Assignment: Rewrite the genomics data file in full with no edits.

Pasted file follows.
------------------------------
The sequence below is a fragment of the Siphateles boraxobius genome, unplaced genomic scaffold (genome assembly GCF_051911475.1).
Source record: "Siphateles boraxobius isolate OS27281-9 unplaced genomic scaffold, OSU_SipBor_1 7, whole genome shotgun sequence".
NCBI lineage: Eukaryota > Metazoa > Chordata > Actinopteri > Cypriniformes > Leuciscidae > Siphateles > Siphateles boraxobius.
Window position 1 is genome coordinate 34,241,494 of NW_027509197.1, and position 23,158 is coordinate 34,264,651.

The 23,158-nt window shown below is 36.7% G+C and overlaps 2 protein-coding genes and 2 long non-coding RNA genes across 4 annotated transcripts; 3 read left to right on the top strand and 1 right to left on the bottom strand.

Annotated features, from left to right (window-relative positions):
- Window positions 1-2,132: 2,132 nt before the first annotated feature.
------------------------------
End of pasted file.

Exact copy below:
The sequence below is a fragment of the Siphateles boraxobius genome, unplaced genomic scaffold (genome assembly GCF_051911475.1).
Source record: "Siphateles boraxobius isolate OS27281-9 unplaced genomic scaffold, OSU_SipBor_1 7, whole genome shotgun sequence".
NCBI lineage: Eukaryota > Metazoa > Chordata > Actinopteri > Cypriniformes > Leuciscidae > Siphateles > Siphateles boraxobius.
Window position 1 is genome coordinate 34,241,494 of NW_027509197.1, and position 23,158 is coordinate 34,264,651.

The 23,158-nt window shown below is 36.7% G+C and overlaps 2 protein-coding genes and 2 long non-coding RNA genes across 4 annotated transcripts; 3 read left to right on the top strand and 1 right to left on the bottom strand.

Annotated features, from left to right (window-relative positions):
- Window positions 1-2,132: 2,132 nt before the first annotated feature.